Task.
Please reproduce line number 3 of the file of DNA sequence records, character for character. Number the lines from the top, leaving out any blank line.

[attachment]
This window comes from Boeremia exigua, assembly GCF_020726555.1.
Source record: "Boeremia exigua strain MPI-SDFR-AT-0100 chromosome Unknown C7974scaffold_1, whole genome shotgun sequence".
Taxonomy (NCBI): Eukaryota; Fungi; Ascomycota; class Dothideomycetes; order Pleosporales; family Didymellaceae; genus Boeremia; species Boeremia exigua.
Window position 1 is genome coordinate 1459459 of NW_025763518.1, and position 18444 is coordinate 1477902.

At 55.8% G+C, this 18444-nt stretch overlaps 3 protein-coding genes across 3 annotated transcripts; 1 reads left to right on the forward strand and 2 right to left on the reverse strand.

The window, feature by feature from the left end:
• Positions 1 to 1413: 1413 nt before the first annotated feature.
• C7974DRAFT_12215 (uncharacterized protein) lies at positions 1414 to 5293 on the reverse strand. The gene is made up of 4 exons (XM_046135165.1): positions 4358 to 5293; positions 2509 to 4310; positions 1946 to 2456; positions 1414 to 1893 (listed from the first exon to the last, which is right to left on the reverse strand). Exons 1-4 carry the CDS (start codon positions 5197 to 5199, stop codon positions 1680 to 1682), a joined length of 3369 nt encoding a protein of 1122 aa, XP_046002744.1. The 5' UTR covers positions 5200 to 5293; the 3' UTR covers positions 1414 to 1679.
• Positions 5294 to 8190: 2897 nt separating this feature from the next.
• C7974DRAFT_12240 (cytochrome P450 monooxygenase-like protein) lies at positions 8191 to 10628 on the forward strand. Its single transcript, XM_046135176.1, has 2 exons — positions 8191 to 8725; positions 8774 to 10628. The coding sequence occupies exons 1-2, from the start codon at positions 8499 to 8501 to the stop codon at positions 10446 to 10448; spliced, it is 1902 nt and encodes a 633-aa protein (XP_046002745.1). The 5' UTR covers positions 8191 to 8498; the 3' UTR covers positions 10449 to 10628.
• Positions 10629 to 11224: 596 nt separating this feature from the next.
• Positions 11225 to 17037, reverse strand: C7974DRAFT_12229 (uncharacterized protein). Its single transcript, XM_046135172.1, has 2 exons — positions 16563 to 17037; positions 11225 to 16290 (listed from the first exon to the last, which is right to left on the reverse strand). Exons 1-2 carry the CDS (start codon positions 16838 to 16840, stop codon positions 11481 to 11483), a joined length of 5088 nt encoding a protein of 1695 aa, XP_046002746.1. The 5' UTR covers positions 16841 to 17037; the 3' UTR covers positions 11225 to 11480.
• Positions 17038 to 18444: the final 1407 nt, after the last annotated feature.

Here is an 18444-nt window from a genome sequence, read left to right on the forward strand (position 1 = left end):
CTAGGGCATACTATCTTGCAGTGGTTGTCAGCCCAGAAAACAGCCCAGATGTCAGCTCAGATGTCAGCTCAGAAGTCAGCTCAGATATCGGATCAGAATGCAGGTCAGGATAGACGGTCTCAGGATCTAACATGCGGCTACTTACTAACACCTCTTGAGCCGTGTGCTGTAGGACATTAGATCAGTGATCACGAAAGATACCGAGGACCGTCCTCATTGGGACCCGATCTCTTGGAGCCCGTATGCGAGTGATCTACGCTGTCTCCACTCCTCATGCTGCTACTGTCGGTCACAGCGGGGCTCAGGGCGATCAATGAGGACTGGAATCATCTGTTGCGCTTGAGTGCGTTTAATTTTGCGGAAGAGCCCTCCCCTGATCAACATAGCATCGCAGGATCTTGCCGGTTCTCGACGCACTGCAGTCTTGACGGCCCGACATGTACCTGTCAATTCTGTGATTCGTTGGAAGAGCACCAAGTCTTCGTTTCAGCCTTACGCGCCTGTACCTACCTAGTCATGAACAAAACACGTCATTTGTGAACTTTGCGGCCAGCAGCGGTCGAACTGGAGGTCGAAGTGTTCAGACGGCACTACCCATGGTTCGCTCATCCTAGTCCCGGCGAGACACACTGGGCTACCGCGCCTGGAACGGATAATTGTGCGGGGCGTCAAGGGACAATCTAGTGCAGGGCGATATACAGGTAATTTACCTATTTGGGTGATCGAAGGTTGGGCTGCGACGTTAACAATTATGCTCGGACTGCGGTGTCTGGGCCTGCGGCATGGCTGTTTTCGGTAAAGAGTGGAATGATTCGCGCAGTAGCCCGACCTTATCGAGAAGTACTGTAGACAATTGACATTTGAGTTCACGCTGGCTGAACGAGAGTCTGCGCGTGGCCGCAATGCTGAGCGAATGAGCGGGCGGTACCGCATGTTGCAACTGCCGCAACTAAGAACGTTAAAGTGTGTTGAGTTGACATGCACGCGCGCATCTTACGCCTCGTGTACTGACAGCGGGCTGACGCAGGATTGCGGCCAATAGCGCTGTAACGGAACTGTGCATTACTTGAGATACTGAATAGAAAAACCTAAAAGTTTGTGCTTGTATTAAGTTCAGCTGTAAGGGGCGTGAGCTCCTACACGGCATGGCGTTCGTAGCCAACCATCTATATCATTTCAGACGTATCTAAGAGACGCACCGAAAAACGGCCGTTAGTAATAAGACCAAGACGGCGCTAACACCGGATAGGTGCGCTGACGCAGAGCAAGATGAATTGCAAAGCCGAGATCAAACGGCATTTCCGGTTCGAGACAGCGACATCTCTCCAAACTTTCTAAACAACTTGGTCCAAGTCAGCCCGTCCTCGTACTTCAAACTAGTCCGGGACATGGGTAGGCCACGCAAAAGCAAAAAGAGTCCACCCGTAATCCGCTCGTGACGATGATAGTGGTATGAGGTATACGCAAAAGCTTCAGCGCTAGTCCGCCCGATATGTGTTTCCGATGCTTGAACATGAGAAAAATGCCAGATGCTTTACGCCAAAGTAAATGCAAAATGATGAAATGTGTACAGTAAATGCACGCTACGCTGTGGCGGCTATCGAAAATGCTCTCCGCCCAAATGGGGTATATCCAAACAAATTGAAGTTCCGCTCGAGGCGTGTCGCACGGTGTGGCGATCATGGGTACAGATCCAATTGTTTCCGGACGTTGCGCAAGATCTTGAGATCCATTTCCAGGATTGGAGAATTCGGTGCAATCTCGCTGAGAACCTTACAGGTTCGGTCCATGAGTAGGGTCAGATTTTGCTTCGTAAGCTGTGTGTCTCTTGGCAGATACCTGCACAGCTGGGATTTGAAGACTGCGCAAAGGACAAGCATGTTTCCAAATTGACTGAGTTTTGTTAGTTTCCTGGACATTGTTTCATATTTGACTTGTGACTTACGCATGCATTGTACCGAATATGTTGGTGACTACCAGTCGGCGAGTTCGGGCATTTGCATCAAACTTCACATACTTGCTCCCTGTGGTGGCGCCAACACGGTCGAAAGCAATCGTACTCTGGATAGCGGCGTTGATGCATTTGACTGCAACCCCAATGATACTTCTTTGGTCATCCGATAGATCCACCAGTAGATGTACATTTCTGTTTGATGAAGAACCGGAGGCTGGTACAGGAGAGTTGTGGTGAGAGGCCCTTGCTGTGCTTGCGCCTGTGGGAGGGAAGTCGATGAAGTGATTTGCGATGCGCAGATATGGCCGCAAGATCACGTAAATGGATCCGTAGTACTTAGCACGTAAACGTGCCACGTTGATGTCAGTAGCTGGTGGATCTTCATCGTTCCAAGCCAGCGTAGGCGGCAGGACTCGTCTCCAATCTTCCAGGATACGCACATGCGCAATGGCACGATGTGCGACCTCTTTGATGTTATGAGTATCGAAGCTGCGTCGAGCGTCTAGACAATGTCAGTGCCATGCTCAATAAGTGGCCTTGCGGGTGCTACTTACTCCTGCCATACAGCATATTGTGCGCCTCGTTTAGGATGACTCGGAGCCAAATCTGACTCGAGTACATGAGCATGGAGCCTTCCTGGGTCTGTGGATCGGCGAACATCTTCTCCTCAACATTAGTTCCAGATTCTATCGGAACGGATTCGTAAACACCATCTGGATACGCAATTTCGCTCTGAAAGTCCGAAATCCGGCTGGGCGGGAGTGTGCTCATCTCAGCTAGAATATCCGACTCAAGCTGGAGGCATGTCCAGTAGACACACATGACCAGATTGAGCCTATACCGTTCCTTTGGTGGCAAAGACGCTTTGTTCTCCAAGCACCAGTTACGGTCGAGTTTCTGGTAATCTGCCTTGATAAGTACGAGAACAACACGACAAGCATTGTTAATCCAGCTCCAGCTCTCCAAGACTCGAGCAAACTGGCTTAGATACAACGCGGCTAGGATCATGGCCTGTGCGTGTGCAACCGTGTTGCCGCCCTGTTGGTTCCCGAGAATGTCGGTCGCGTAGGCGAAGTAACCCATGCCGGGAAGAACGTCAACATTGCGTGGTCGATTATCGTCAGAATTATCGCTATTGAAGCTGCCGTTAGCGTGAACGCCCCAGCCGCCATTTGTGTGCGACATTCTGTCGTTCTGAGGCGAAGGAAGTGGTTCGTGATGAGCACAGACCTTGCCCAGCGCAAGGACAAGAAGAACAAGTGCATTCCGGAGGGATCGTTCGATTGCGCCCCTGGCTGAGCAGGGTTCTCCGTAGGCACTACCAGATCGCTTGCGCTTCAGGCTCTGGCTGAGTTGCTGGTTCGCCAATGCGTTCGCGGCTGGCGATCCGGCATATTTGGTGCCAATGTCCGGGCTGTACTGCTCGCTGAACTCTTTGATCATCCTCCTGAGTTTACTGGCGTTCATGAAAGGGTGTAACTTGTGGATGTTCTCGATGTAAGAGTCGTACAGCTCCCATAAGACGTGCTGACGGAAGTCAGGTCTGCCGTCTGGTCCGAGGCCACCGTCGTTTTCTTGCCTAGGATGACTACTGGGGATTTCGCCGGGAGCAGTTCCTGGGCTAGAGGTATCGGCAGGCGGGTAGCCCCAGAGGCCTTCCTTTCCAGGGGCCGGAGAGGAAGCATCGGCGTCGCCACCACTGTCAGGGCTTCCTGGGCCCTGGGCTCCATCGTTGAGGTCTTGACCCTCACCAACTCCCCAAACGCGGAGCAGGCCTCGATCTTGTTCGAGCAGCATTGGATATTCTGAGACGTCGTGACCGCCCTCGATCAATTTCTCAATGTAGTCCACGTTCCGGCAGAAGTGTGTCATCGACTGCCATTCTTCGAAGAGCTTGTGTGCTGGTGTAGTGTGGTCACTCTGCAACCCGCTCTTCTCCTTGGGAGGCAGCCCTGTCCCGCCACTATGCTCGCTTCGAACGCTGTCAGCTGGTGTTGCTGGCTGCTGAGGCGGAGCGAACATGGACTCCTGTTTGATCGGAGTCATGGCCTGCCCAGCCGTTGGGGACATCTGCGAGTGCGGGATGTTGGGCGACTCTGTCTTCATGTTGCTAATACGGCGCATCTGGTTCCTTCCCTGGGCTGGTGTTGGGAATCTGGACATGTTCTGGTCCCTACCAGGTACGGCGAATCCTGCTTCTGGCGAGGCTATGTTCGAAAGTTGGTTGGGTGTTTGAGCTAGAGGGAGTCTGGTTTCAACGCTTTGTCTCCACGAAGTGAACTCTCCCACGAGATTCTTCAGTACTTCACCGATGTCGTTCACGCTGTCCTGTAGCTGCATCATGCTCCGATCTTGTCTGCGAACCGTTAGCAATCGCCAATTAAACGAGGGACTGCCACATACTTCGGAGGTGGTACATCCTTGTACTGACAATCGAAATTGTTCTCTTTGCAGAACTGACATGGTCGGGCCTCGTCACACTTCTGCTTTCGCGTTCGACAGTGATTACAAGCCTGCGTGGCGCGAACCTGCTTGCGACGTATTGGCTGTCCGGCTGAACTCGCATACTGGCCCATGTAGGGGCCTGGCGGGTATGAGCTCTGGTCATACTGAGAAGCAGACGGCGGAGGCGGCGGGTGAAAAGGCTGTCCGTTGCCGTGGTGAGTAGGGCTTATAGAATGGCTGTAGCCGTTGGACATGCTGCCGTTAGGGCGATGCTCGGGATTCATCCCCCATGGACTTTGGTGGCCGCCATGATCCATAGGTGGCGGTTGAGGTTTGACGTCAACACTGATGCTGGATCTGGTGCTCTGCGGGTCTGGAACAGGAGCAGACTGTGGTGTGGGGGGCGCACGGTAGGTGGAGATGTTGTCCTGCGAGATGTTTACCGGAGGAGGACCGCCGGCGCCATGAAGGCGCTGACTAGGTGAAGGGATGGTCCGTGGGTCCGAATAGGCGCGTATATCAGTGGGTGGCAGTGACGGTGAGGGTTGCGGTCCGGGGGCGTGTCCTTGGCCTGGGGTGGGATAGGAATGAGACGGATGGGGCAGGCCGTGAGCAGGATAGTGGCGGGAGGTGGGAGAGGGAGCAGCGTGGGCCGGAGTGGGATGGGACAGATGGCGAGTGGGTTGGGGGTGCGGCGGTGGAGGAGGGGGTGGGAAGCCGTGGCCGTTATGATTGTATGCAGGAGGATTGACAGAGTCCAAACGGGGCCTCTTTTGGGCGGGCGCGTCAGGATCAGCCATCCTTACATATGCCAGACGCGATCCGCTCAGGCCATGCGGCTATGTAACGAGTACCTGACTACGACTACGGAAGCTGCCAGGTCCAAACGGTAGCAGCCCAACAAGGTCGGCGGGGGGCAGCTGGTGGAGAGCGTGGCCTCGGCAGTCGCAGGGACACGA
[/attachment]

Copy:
Taxonomy (NCBI): Eukaryota; Fungi; Ascomycota; class Dothideomycetes; order Pleosporales; family Didymellaceae; genus Boeremia; species Boeremia exigua.